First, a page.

I leave work around 7:30pm these days, but that is still not early enough to catch my fiancé before he is incoherently drunk, celebrating the end of a long week á l’anglais.
A Friday night in the City means that the boys who work in Equities will have left their desks at 4:59pm for the nearest pub, or 16:59 as I am learning to refer to it. They average a pint every twenty minutes. The ‘loved-up’ ones will go home to wives and girlfriends six or seven drinks in. The single ones will continue at this pace, ending the night at a club just after the pub calls last orders. All of them, single or partnered, have over even odds of bringing home a kebab, mystery meat carved off a rotating spit, covered in salad and unknown sauce over a pita. This is regardless of who or what is waiting for them for dinner. This is the universe to which I have moved.
We work so many hours. Spare time has been limited for a while. I don’t wish it were me going out with friends on a Friday night. I gave that up a year ago when I signed up to be an investment banking analyst. I miss meeting my dad at the Waldorf for a drink in the gap between evening assignments. The swanky bar is a block away from my office. I miss my mom dropping off home-cooked goodness to my apartment on days she crosses the bridge to Manhattan.
I miss thoor dhal, sai bhaji, gawar, dal pakwan. Foods of a homeland I have never seen.
I remember cutting gawar for Nani, my maternal grandmother, at least once a week during the summers in Mumbai. She hands me a large steel thali and the washed uncut green beans. My job is to top and tail them, cut the beans into inch-long segments. How she transforms the raw ingredients into my favourite bhaji, I never bothered to find out. Once my job was over, I was free to play with my toy rolling pin and a small ball of dough, pretending to roll phulkos until we sat down for lunch. Phulko is the Sindhi version of a chapati, thicker, layered, with ghee spread onto it like toast, before folding into quarters.
The beans are served with achhar, a home-made pickle, oily and spicy.
A by-product of India’s time in the British Empire is the large diaspora in London. To my American friends, I compare being Indian in Britain to being Puerto Rican in New York. All the ingredients you need to cook authentic dishes are right here. In fact, one home-sick Friday, unable to stomach another night at the pub, pretending to like beer, I made an important discovery. There are ready-made chapatis available at the corner store. ‘We get them delivered fresh every morning. No need to make your own,’ the man bagging my purchase says. I smile, pleased with my London ‘bodega.’ Britons consider chicken curry to be their national dish, I am told. I take my chapatis to my little flat, cover them with butter and sugar, eating them alone in the kitchen standing up. Next time, I’ll buy ghee as well.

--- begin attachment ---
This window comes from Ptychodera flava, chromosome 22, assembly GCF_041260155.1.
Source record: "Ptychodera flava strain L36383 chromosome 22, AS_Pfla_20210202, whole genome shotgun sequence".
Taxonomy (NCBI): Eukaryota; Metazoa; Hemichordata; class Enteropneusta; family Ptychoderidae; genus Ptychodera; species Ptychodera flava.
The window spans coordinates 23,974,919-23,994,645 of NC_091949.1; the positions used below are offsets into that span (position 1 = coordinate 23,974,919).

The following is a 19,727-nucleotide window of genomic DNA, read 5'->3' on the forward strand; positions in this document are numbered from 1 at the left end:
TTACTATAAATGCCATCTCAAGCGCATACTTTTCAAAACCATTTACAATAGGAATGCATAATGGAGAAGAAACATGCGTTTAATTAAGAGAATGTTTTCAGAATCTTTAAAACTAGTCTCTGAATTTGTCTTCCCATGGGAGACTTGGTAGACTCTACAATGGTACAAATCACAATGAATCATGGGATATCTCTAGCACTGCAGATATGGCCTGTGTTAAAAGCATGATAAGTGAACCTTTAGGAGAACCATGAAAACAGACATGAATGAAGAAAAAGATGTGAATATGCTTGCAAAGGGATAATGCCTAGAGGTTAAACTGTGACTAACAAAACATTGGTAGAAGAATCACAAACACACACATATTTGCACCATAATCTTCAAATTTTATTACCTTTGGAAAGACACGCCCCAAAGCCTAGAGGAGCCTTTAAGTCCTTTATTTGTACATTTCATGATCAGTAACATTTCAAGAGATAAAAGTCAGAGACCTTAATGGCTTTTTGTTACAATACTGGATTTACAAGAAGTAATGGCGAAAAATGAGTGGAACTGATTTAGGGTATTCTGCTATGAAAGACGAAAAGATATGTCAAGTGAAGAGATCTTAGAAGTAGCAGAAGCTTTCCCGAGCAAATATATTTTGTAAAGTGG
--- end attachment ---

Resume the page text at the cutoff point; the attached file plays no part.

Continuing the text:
A trip to Mumbai or New York, so far in the future, I dare not comprehend. No Indian cookbook for a western palate covers something as esoteric as gawar and phulko, but the bodega chapatis will accompany gawar perfectly.
Phlegm is hardening in my throat; a liquid film affects my vision.
Three PM Eastern standard time, a perfect time to call my mother; her instructions over the phone are imprecise. It’s past midnight in India, not that it matters. My grandmother can barely hear the phone ring.
Another bite of sweet chapati. I email my cousin; Vidya can help. She has access to a still sane cook, my mum’s elder sister. Vidya can type out the recipes for me to follow. Whilst typing my request, I add every single food I have felt cross my tongue in sad isolation. She will find my request a bit tedious, but between her instructions and my memory, I have to hope that I will get to a point of comfort.
Again, Friday rolls in: a familiar pattern, a crackly phone call, an empty flat, alone for dinner. This time, I anticipate it. This time, I pick up the beans at the small Indian fruit and veg stall. My spice cabinet has been outfitted during a rainy day in Southall.
I open Vidya’s email.
Here is the recipe:
Start with frying garlic and green chillies in oil.
Add the chopped beans.
Bhunio this continuously to make the beans soft and start to cook down.
Add salt and amchur, dried mango powder.
If it starts to stick, add a little water, cover it from time to time, until it’s cooked.
Are you making Sindhi food for your man? Why don’t you make him mutton instead?